Families and their Unfinished Business

With the Christmas decorations neatly packed away for another year, we are left to nurse our emotional hangovers, pondering the complexities of our extended family and the unfinished business that often re-surfaces over the holiday period. Have you ever wondered why our emotional age drops when in the presence of the people we grew up with? 

Family gatherings, especially Christmas, can be pressure cookers with adults playing out their roles as children in relation to each other and their parents. We slot quickly and easily back into our positions as “the baby of the family” or “the responsible one” despite perhaps having changed considerably outside the family. So why do our feelings, behaviours, insecurities and resentments from decades ago continue into our adult life when it comes to family? And why is Christmas so emotionally draining for many, with past hurts and “unfinished business” often re-surfacing? 

As adults, we actually have very limited emotional autonomy. Every member of our family, both past and present, has impacted on the other family members in one way or another. You may have been told “always be nice and put others first” whilst for others it was “get in first and fight for what you want”. Where did these messages originate? And why are they so different between families?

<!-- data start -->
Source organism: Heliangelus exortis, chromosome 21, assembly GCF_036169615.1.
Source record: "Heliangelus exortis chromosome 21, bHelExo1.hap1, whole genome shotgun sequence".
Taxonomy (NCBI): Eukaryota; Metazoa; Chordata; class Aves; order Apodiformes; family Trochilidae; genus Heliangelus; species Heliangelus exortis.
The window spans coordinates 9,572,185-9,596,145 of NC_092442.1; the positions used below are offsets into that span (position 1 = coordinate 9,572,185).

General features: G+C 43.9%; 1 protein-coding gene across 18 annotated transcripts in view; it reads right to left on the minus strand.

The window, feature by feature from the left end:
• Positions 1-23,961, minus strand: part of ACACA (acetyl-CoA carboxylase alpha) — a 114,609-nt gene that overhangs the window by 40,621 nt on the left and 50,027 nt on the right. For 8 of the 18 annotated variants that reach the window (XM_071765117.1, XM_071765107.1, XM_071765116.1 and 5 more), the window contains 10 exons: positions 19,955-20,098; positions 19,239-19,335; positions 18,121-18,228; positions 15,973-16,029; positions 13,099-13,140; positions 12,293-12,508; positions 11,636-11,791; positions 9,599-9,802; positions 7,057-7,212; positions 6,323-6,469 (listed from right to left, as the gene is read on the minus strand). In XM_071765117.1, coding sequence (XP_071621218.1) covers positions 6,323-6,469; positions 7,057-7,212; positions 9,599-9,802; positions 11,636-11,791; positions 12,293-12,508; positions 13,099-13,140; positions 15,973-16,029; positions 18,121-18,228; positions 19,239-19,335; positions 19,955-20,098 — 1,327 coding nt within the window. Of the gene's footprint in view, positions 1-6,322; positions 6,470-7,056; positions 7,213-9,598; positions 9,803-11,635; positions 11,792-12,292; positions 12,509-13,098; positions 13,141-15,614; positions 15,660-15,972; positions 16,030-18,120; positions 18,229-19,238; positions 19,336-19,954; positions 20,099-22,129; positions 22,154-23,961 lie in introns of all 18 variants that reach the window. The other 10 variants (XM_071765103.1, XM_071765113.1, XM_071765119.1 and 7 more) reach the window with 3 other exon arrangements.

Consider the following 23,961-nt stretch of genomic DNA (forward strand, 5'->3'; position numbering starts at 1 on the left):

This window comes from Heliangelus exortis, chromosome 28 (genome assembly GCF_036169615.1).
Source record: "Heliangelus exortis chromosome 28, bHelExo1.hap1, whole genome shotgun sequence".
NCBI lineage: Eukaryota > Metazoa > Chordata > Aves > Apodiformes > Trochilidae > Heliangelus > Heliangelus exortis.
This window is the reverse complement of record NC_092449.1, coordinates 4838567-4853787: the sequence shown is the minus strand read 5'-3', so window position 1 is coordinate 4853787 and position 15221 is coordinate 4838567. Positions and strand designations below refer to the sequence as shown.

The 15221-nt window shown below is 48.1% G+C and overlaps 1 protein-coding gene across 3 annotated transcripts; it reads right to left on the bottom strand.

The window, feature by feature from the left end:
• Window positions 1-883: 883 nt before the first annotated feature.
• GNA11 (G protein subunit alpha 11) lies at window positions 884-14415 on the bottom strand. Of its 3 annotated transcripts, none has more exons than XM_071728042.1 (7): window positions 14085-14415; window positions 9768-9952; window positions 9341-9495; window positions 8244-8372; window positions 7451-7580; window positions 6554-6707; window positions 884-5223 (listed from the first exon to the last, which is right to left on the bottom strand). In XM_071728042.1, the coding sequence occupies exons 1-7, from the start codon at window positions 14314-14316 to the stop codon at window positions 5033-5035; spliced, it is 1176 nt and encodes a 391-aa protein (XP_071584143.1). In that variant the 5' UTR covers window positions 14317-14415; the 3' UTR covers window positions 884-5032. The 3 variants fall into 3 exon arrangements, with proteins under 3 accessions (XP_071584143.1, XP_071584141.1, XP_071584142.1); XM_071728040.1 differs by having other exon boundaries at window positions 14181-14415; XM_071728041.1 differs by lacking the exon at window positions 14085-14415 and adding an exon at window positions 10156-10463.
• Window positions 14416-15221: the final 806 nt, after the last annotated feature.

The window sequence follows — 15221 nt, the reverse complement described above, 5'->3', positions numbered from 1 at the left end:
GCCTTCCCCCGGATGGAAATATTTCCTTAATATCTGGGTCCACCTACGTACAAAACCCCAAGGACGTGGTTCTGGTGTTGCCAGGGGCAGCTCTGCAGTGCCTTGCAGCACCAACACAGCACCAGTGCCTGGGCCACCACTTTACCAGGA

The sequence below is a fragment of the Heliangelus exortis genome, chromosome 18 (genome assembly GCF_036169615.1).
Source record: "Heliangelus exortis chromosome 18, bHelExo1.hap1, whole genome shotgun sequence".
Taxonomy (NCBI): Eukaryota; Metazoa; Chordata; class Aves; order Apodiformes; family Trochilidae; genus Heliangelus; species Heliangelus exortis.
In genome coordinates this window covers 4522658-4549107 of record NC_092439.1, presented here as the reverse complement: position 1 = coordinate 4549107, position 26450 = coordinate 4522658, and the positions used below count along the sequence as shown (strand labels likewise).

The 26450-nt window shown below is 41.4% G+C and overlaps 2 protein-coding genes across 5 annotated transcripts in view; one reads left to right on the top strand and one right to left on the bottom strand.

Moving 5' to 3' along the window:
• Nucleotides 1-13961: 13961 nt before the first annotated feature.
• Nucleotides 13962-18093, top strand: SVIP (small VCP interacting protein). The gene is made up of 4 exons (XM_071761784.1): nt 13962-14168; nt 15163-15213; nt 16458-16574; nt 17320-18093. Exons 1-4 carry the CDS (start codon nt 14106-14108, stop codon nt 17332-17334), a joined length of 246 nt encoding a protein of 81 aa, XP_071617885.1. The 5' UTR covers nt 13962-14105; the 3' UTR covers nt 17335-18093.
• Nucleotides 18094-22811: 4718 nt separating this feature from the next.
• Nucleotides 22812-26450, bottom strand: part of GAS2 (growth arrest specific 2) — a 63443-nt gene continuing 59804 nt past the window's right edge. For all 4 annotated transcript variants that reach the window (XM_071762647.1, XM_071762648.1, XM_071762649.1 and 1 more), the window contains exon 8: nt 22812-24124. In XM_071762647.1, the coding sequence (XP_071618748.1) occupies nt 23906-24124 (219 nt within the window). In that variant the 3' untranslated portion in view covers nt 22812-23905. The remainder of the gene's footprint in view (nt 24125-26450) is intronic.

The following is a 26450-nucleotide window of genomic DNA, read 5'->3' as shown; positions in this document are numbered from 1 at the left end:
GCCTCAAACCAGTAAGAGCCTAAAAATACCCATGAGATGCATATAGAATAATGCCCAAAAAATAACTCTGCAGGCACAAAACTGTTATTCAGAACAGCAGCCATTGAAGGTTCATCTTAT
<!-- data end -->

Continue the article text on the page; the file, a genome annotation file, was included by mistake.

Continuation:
Regardless of the underlying message, as children, we learnt these messages and responded accordingly, developing into adults without necessarily questioning the values and beliefs that underpin our views of the world. That is of course until we began to interact with people, particularly partners and in-laws whose value systems differ from our own, or worse still, we begin to recognise that our ‘set in stone’ beliefs and automatic responses are sabotaging our happiness and relationships. 

The good news is, families are open, living systems that evolve over time, bringing new types of relationships, energy and challenges. This means that there are endless possibilities for change and growth. Through counselling, self-reflection and the exploration of our extended family system it is possible for individuals to continue to belong to the family they grew up in, to be part of it both physically and emotionally yet maintain psychological separateness and the ability to function independently with confidence, even if your attitudes and opinions differ.

Posted on 17 March 2017 in - Library - Family and Parenting

Narelle Gillies

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